Letters to a Non-Believer
by Thomas Crean O.P.
This book is now available and costs £9.95 (in UK)
In his best-selling book A Catholic Replies to Professor Dawkins, Thomas Crean gave a clear and sophisticated response to the modern atheist phenomenon. In Letters to a Non-Believer he goes beyond the mere existence of God to look
detail at the more distinctively Catholic aspects of Christian belief: Christ's death and Resurrection; questions
of evil, suffering and free will; and the need for the Church and the Sacraments.
Writing in his usual clear and precise style, Crean makes the rational arguments which underpin
Catholic teaching accessible to every reader, marking himself out as a true philosophical heir to great medieval
thinkers like St Thomas Aquinas, and the literary heir to modern Christian expositors such as C S Lewis.
Fr Thomas Crean is a Dominican friar, a hospital chaplain in Leicester, and a tutor for the Maryvale
Institute. In addition to A Catholic Replies to Professor Dawkins (published in the United States as God is No Delusion), he has also written The Mass and the Saints, a commentary on the liturgy.
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To Our Lady of Fatima
Preface . . . . . . . . . . . . . . . . . . . . .. .. 11
Letter 1 On the existence of God . . . . . .. . . .. 12
Letter 2 On the nature of God . . . . . . . . .. . .17
Letter 3 On the Holy Trinity . . . . . . . .. . . .. 23
Letter 4 On faith . . . . . . . . . . . . . . .. .. 28
Letter 5 On the trustworthiness of the Gospels . . . 33
Letter 6 On Jesus Christ . . . . . . . . . .. . . . .38
Letter 7 On the Incarnation . . . . . . . . . . . . 43
Letter 8 On the Resurrection . . . . . . . .. . . . .48
Letter 9 On Christs death . . . . . . . . .. . . . .54
Letter 10 On Christs death (contd.) . . . . . . . 58
Letter 11 On the Fall of Man . . . . . . . .. . . . 63
Letter 12 On science and the Fall of Man . .. . . . .68
Letter 13 On the love of God . . . . . . . .. . . . 74
Letter 14 On love for our enemies . . . . . . . . . 79
Letter 15 On the soul . . . . . . . . . . . . . . . 84
Letter 16 On life after death . . . . . . . . . . . 90
Letter 17 On free will . . . . . . . . . . .. . . . .95
Letter 18 On evil and suffering . . . . . . . . . .102
Letter 19 On the need for the Church . . . .. . . . 108
Letter 20 On recognizing the true Church . .. . . .114
Letter 21 On the Pope . . . . . . . . . . . . . . .121
Letter 22 On the unchangeableness of the faith. . . 127
Letter 23 On an objection to the last letter. . . . 132
Letter 24 On the Sacraments . . . . . . . . . . . .137
Letter 25 On holy baptism . . . . . . . . . . . . .142
Letter 26 On fasting and forbidden foods . .. . . .147
Letter 27 On those outside the Church . . . . .. . 152
Letter 28 On those outside the Church (cont . .. 156
Letter 29 On prayer . . . . . . . . . . . . . . . 161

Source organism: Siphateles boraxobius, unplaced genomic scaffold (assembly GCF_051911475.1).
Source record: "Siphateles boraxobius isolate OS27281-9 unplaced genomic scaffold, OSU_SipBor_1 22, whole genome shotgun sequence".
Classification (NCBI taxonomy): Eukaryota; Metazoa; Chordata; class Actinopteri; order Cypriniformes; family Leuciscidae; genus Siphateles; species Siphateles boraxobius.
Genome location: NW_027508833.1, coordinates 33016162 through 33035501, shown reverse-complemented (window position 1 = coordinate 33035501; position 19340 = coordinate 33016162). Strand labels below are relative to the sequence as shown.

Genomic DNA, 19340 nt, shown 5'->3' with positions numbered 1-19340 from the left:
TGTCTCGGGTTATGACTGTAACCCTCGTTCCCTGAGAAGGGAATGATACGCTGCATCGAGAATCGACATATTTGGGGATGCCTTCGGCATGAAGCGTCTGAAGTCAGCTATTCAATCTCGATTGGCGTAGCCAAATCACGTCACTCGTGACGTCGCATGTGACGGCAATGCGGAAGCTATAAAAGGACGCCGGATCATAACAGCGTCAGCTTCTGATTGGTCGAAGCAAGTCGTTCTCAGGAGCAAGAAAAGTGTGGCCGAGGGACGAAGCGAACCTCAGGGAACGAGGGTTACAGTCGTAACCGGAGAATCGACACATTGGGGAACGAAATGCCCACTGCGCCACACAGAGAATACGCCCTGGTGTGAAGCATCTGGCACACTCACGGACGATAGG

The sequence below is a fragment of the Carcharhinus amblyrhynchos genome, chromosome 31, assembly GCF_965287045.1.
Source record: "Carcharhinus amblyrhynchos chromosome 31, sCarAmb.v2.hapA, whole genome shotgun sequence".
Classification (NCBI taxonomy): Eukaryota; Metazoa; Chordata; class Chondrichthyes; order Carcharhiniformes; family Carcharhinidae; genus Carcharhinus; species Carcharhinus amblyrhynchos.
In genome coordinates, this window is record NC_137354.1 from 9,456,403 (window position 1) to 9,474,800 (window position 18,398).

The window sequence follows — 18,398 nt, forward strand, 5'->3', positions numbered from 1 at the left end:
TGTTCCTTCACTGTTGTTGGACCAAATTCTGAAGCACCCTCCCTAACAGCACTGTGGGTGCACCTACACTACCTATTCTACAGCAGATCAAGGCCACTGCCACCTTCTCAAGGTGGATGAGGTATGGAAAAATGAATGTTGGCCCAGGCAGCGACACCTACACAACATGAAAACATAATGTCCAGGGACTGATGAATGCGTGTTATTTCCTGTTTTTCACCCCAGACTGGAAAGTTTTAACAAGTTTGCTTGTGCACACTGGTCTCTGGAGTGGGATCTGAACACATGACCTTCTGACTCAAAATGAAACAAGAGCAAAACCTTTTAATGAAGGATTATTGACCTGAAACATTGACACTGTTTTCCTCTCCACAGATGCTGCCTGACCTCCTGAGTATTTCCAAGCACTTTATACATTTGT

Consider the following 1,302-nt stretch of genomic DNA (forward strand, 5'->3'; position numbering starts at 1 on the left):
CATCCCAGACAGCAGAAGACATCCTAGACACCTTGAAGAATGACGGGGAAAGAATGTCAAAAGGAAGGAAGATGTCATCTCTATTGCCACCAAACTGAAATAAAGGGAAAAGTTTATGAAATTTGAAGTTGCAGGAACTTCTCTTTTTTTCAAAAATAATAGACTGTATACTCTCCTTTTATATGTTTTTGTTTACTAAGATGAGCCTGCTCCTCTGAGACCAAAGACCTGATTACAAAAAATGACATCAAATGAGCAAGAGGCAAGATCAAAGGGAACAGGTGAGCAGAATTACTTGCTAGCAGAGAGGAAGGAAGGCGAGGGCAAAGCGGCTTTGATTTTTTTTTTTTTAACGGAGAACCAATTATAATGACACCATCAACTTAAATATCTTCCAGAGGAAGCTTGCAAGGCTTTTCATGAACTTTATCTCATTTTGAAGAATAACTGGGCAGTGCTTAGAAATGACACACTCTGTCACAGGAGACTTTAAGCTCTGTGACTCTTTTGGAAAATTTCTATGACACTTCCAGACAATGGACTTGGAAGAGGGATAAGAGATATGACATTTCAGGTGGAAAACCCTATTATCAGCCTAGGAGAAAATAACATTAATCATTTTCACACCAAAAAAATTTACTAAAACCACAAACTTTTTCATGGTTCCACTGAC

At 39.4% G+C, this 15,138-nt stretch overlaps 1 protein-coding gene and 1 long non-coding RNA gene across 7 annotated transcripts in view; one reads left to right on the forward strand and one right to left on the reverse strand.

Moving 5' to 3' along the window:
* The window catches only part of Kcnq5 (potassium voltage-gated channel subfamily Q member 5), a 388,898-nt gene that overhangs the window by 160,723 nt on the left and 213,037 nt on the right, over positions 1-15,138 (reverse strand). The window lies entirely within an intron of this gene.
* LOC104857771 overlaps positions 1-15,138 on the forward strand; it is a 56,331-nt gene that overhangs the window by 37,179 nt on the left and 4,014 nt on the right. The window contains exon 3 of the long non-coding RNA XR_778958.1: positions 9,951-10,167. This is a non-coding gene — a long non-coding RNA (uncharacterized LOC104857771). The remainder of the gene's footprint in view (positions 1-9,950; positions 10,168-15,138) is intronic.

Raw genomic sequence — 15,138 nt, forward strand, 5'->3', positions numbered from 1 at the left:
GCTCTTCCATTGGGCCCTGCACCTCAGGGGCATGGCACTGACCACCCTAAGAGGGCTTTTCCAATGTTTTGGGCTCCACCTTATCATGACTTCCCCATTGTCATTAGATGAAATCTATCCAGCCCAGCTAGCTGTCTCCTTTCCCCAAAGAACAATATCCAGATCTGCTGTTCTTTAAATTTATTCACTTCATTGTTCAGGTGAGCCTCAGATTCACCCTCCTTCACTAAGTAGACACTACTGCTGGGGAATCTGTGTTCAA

Letter 30 On eternity . . . . . . . . . . . . . . 166
Letter 31 On marriage . . . . . . . . . . . . . . 171
Letter 32 On fruitfulness in marriage . . . . . . .177
Letter 33 On following Christ . . . . . . . . . .. 182
St Peter told his spiritual children to be ready to satisfy those who might seek a reason for
their hope. The present work is a modest attempt to do just that. The
letters are addressed not to a hostile non-believer, who desires Christianity to be false, nor to a careless nonbeliever
who assumes that it is, but to a honest enquirer,
who wants to follow the argument wherever it leads.
It may be asked why the recipient of these letters is a Muslim, or at least has an Islamic name. A letter must
addressed to someone, and many people in our society bear Islamic names. If any of them should ever see this book,
I hope that they will be pleased that the letter
writer has considered some questions or objections that Muslims have before now put to Catholics. But the work
as a whole is not offered to Muslims only. It is offered
to anyone who is looking for truth amid the conflicting opinions of the world, and who does not despair of finding
Thomas Crean O.P.
Feast of St Bonaventure,
Your last letter raised some big questions. You ask: "What do Catholics
say will happen to those outside the Church? Some Muslims say that all non-Muslims will go to Hell. Do you say
the same about non-Catholics? Many people surely never hear about baptism or about Jesus Christ. Do they have any
chance of being saved?"
As I wrote once before, when I was speaking about the "problem of evil", God's will is simple, but when
it touches our disordered world it can seem complicated, like the beam of light falling on to a shattered mirror.
So we have to use many words to try to explain how God deals with mankind, as if God were complex when in fact
it is we who are.
To begin, then, our faith teaches us that "God wills all men to be
saved and to come to the knowledge of the truth". That's the unchanging beam of
light, so to speak, that falls upon the human race. Mankind was meant to reflect that desire of God as perfectly
as a pure mirror reflects the light of the sun.
But at the beginning of time the mirror was shattered, when Adam fell. So children now are born without divine
grace, and if they die in that state, before they've become responsible for their actions, they won't have the
power to look upon the face of God. We believe that God will take such children into His care and see that their
souls suffer no harm: but we do not count them among the blessed. That's the first complexity that sin has introduced
into what would otherwise have been simple.
If a child lives, but is not baptised, what then? The Church says that God offers everyone who lives beyond infancy
the possibility of entering on the way of salvation, but she doesn't go into many details about how. But I'll tell